On November 5, 2015

KSRM grad Oliver Hardy says job experience is the difference

By Karen D. Lorentz

Editor’s Note: This is the fourth story in a series on graduates of Green Mountain College’s Killington School of Resort Management (KSRM) program, the nation’s only three-year bachelor’s degree program in resort and hospitality management.

Originally from Hampshire, England, Oliver Hardy moved to the states at age 15 and attended Lenape Valley High School in northern New Jersey. His father, who worked at Camelback as an instructor, introduced Hardy to the sport and lifestyle of snowboarding and Oliver soon became a snowboard instructor, too.

“Camelback became my home very quickly because of how much I enjoyed it,” Oliver Hardy told The Mountain Times.

He also visited Killington with his dad, “coming up for Killington’s famous early season openings and late season closings. Killington was always open way before and closed way after Camelback so it made it easy to come up and ride,” he added.

Of his route to Green Mountain College and the KSRM program, he said, “I honestly did not want to go to college. I just wanted to be a snowboard instructor in the Poconos. But at a college fair I came across a small banner that advertised the KSRM program stating that I could get a degree working at a ski resort in resort management. It was the only college I applied to and was the only place I wanted to go.”

Q&A with Oliver Hardy

The Mountain Times: What subjects did you study?

Oliver Hardy: Other than the ordinary classes that you had to take, I took all the KSRM program classes such as Intro to Operations, Marketing, Retail and Leadership. All the KSRM classes are really interesting and give you the inside look and experience of the industry because it’s people who work, or who have worked in the industry or at Killington, teaching you.

MT: What were your winter term internships?

OH: I worked in the rental shop my first year, which was a great introduction to Killington and the way this mountain runs. My second year I moved into the snow sports department to continue my passion and interest in teaching people to snowboard. For my third year, I was offered a lead position in the rental department, which I could not refuse.

MT: Your job now?

OH: Once I graduated in 2014, I continued in the position that I got during my third-year internship. I am currently a supervisor for the rental department and couldn’t be happier. The KSRM program prepared me for life after graduation almost too well because once I didn’t have to deal with any school work or any of my lodge duties I could put all that energy into my work.

MT: What did your student lodge duties entail?

OH: As assistant manager of The Lodge where students live, I was responsible for helping Rick LaRose, Lodge manager, basically run The Lodge. This included ordering supplies. Looking at electric and oil usage was also something the other assistant managers and I looked at to see if the college could save any money or be more sustainable.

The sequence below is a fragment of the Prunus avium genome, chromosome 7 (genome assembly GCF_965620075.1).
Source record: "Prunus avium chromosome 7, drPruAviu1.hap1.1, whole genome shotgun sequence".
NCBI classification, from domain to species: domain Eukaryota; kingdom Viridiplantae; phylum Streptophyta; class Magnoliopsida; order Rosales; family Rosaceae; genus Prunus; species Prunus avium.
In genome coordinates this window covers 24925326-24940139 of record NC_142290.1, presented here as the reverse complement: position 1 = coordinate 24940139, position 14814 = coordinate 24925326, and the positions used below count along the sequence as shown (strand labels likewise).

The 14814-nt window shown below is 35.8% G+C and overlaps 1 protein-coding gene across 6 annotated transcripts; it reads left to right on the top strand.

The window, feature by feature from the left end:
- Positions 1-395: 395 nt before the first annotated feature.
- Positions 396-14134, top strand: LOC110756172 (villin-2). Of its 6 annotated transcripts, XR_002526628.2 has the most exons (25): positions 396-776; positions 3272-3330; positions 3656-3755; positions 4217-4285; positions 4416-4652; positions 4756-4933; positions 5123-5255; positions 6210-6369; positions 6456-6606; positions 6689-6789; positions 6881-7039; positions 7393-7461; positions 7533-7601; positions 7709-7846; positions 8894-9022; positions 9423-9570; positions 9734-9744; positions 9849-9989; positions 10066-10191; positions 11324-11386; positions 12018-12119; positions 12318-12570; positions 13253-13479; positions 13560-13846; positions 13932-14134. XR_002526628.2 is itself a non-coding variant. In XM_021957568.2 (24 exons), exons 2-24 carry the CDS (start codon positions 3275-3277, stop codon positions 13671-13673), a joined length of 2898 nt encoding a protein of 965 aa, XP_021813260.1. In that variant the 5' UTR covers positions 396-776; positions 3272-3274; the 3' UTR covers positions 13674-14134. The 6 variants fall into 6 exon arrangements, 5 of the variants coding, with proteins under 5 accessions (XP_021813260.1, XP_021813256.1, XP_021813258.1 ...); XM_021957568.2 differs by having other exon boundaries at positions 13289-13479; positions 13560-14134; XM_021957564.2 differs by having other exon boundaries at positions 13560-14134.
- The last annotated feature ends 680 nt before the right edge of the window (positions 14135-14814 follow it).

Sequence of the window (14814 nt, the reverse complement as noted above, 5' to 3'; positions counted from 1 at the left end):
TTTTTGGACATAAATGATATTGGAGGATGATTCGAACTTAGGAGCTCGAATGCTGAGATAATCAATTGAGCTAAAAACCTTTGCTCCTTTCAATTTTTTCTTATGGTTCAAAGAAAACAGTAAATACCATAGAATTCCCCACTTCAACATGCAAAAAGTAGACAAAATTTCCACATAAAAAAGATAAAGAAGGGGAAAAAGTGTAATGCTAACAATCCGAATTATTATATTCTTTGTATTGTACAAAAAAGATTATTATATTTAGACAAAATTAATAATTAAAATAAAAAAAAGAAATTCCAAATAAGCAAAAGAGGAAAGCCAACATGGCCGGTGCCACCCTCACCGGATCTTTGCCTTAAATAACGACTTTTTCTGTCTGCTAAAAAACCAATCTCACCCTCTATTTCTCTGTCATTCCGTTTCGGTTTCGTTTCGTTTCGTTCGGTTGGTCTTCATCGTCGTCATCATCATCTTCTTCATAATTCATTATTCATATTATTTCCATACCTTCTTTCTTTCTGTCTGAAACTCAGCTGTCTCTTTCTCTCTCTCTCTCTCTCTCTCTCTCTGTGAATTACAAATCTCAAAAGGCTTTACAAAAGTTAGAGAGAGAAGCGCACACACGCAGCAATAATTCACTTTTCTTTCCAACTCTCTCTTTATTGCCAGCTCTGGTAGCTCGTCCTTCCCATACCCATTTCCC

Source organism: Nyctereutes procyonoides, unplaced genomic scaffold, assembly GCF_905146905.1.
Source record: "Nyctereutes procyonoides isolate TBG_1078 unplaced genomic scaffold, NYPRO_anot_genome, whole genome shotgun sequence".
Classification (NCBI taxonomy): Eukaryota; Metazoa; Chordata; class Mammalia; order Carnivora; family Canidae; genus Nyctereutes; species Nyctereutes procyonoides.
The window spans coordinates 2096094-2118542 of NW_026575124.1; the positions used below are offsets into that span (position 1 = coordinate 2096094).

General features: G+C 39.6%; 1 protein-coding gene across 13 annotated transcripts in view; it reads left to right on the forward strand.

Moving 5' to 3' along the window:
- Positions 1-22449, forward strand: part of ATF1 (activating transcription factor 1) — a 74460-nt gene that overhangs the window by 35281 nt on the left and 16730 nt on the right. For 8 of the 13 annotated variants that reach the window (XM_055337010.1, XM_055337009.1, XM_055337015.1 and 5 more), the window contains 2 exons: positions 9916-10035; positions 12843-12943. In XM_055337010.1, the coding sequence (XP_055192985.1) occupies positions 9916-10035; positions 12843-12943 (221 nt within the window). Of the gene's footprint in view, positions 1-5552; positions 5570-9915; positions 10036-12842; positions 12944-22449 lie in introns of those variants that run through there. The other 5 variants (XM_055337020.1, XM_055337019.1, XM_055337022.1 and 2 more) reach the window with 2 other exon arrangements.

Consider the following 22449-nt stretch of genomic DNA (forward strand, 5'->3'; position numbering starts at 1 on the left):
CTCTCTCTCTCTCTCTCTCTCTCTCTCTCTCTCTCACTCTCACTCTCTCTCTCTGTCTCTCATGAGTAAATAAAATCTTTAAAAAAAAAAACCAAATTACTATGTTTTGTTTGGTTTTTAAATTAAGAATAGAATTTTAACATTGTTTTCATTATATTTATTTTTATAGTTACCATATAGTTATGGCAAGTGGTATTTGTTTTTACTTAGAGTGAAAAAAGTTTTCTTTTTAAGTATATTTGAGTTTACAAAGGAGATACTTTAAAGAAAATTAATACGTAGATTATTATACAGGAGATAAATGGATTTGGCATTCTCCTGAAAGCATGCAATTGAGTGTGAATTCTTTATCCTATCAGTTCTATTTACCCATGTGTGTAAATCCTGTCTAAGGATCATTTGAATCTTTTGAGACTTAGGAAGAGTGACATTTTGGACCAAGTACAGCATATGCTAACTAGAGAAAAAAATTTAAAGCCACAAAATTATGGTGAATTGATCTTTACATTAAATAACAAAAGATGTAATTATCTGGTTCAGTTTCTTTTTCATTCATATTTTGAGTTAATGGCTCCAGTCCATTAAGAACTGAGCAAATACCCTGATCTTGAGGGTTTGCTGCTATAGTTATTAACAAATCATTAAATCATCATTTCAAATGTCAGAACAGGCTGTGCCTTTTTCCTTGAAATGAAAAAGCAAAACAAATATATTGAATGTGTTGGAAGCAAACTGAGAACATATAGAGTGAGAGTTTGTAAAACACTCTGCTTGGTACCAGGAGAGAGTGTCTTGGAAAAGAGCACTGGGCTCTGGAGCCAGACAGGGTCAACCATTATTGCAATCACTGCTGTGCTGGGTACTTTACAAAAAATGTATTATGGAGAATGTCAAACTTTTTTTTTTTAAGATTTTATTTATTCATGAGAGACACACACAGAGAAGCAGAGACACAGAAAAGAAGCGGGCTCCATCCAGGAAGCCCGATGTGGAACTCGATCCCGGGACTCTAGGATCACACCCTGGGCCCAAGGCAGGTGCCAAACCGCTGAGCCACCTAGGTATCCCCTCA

MT: And your current job duties?

OH: I work at Snowshed during the season, but preseason I will sometimes be in the rental shop at K-1 and at the end of the season when it’s just Superstar going I’ll be in the K-1 shop as well. It’s my responsibility to assist in supervising daily operations of the rental department and to make sure that the other three rental shops that Killington has are operating as efficiently as possible.

MT: What is the biggest challenge to your job?

OH: The biggest challenge is trying to help the massive amount of people that come through the rental shop. It can be a bit overwhelming on our busy days, but I always do my best to make sure that our guests have the best possible experience.

MT: Was school a lot of hard work or was there time for some fun?

OH: While I had a lot of schoolwork to do as well as my job, I still found time to get out on the mountain and snowboard. Unfortunately, I didn’t make it into the 100-day club except for the season I was an instructor. [Killington gives recognition to every skier and rider who rides the mountain over 100 days during the season.] But I have set myself a goal to make it 100 days on snow this winter even if it requires hiking up the mountain after work or before Killington is open and after it closes.

MT: Any insights for high school juniors or seniors?

OH: At the end of the day the biggest thing I always hear when people are applying for jobs outside of college is the classic “not enough experience.” At KSRM you get a minimum of three years of experience before graduating and you get paid while you do it, which is a bonus.

The KSRM program preps you to be a very hard working individual, but make sure you don’t work too hard. What I mean by this is don’t get too carried away with your work — remember to get out on the amazing mountain we live on and make sure you truly enjoy the job you are doing.

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